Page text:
To help students decide on the different techniques they will use to create their collages, David facilitates a shared inquiry activity based on the series of videos they viewed. The method of shared inquiry promotes interpretive and critical thinking skills through the posing of three distinct types of questions about a text: factual, interpretive, and evaluative. Following this model of instruction’s basic framework, David first asks questions requiring students to recall the attributes of collage that they learned about (factual). Next, he poses questions that invite students to infer the meaning behind what the artists state about the art form in general as well as their own artistic creations, specifically (interpretive). Finally, David asks his students higher-level, probing questions that require them to assess artists’ points comparatively through their own beliefs and perspectives (evaluative).

As his students move into the hands-on phase of the unit, David engages them in small group and whole class discussions about how characteristics of different materials convey a variety of ideas, experiences, moods, and feelings. For instance, David asks his class to share points of view about what the color “blue” in all its different shades might be used to communicate or symbolize. Contributions nearly always include “the sky,” “the ocean,” “sadness,” and feeling “peaceful.” This kind of collaborative learning experience provides students with the opportunity to develop and exercise key decision-making strategies related to the design process like choosing materials based on colors, textures, and images.

When the identity collages are complete, students share their work with each other through a variation of the cooperative learning strategy known as a gallery walk. Students take turns presenting their artwork to small groups of their classmates who travel around the classroom to view and talk about their pieces with each other. David explains that this approach fosters students’ development of several essential literacy skills including the ability to interpret, analyze, and discuss a variety of texts. Furthermore, his focus on providing students with opportunities to develop explicit literacy skills is complemented by his attention to ensuring they meet national core arts standards. Accordingly, David expects his students will be able to “synthesize and relate knowledge and personal experience to make art” (National Coalition for Core Arts Standards, 2014, p. 13) by the end of the instructional unit on collage.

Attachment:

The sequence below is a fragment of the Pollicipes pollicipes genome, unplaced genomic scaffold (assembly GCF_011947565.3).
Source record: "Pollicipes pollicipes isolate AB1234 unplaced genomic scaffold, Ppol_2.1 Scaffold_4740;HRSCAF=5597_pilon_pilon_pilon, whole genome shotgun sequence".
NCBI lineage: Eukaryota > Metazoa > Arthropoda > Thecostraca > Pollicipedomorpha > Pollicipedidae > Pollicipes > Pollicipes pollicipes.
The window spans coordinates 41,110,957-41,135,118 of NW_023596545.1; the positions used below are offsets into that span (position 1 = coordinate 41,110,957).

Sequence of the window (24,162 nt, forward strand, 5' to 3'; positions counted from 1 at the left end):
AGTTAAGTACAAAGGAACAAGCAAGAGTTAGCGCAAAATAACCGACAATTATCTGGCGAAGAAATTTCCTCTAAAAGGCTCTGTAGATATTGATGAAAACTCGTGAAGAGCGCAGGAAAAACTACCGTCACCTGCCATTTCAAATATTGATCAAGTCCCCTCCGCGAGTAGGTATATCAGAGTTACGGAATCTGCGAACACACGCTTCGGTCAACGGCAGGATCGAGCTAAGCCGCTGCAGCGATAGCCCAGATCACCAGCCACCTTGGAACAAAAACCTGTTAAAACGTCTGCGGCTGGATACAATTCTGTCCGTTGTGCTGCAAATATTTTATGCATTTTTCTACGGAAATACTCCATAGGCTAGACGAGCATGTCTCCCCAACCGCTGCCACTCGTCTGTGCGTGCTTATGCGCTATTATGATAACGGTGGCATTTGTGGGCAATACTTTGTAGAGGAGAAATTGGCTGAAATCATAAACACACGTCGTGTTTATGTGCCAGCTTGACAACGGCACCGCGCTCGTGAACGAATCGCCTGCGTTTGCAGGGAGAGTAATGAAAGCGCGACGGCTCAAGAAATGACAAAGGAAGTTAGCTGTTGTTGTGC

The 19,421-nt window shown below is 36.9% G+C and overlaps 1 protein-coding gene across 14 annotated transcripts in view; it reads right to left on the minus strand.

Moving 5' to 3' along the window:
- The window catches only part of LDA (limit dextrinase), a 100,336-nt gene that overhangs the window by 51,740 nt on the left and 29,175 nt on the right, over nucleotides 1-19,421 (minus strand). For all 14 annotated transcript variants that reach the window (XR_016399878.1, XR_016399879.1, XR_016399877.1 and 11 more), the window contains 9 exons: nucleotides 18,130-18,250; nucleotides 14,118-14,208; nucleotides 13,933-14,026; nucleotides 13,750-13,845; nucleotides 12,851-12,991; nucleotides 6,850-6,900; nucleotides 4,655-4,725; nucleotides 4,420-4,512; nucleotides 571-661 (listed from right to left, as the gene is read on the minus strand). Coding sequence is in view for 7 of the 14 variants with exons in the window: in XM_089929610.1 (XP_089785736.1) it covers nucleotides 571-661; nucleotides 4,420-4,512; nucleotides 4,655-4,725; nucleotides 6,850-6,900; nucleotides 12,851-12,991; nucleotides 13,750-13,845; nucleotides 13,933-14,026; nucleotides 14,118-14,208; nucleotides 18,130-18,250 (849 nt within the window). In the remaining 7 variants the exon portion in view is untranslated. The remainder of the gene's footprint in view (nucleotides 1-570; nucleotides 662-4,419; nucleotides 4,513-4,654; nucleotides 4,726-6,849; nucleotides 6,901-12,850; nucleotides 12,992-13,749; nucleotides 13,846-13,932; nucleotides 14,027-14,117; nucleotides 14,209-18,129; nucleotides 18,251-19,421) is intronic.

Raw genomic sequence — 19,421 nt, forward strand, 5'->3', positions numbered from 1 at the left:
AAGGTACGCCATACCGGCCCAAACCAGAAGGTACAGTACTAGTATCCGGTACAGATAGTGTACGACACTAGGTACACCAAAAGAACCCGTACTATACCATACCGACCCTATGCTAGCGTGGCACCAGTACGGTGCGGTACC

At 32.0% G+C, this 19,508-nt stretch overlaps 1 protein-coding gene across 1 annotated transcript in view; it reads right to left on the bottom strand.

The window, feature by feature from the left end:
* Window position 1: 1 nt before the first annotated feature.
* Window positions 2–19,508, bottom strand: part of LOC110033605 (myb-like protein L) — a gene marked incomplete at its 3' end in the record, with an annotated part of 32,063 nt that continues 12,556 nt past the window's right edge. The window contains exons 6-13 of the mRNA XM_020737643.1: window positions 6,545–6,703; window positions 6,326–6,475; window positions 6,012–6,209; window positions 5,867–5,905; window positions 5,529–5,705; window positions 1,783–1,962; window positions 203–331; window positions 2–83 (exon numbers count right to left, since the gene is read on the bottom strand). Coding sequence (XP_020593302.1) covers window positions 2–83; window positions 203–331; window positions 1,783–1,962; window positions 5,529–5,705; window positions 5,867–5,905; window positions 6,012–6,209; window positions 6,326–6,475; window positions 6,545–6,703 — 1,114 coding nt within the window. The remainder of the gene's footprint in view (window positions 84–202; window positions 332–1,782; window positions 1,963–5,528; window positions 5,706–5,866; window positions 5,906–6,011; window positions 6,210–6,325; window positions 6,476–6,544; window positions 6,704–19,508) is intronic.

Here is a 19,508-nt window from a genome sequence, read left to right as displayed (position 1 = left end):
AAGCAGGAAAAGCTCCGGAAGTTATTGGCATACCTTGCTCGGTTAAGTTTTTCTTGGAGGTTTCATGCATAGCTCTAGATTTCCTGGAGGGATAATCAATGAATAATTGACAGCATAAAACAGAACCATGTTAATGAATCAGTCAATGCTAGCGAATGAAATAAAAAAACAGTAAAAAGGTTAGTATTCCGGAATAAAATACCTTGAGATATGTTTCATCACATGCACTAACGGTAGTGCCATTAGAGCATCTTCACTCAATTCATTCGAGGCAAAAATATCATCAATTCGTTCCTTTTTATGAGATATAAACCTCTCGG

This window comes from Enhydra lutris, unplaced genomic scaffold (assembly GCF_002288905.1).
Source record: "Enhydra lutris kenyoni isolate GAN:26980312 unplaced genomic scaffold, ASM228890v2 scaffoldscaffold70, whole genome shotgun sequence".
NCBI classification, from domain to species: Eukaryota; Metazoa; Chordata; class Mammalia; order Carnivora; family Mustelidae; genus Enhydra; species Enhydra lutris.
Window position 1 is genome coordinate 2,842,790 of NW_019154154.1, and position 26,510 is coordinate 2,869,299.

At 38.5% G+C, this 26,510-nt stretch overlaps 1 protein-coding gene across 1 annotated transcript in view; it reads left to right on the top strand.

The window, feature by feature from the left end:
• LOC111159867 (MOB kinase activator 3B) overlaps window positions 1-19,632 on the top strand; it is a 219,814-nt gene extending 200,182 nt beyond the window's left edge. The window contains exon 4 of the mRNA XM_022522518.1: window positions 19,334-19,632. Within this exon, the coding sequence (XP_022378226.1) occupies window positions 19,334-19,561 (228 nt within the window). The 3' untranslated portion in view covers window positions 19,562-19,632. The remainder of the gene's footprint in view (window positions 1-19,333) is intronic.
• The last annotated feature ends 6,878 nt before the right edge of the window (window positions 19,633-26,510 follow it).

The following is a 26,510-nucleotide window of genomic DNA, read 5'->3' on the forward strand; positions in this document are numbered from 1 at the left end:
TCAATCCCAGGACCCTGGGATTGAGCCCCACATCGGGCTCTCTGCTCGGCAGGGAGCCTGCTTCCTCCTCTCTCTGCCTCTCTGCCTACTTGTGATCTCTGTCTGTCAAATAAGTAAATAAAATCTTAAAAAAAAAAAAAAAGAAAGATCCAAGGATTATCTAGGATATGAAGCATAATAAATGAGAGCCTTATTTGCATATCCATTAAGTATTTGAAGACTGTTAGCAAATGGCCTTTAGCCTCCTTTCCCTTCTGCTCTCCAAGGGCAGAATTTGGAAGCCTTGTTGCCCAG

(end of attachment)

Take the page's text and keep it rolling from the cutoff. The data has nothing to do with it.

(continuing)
Social Studies

The next examples are from an eighth grade U.S. History class. Social studies educator Marie Simon finds that it can be difficult for students to comprehensively understand the importance of historical events and the individuals involved in them. She attributes this to the feelings of detachment often exhibited by students who perceive the content information to be static and disconnected from their lives. To enhance her students’ learning, Marie often includes multimodal resources such as video “vignettes” and songs in her lessons. In one case, to help her students understand the impact that several noteworthy figures had on the Industrial Period in the United States, she shows them several short excerpts from the History Channel’s series, The Men Who Built America. Marie notes that her students gain a clearer understanding of the influences people like Andrew Carnegie, John D. Rockefeller, and Henry Ford had on the United States’ emergence as a global manufacturing giant from watching the series. By comparing summative assessment results (e.g., end-of-unit tests), she concludes that learning content through a variety of multimodal, multimedia texts and strategies optimizes students’ enduring understanding more than traditional textbook-based learning alone.

In another example, Marie implements two key strategies to enhance her students’ literacy skills and content knowledge acquisition while learning about Westward Expansion in the U.S. in the 1800s. First, students participate in a simulation pertaining to the Transcontinental Railroad. Dividing her class into two teams, Marie has students “build” the railroad themselves using paper, scissors, tape and other materials. Each team starts from opposite ends of the expansive hallway outside of the classroom to lay “tracks” across the floor in order to achieve the objective of joining its half of the railway with that of the other team. To experience how difficult it was to engineer the construction of the Railroad across such an expanse of land given the severely limited means of communication at that time in history, students are only permitted to speak to those on their own team; they are not allowed to communicate or work with members of the opposite team. Marie explains that this activity requires students to employ essential skills related to reading, speaking, listening, problem-solving, and collaboration consistent with multiliteracies.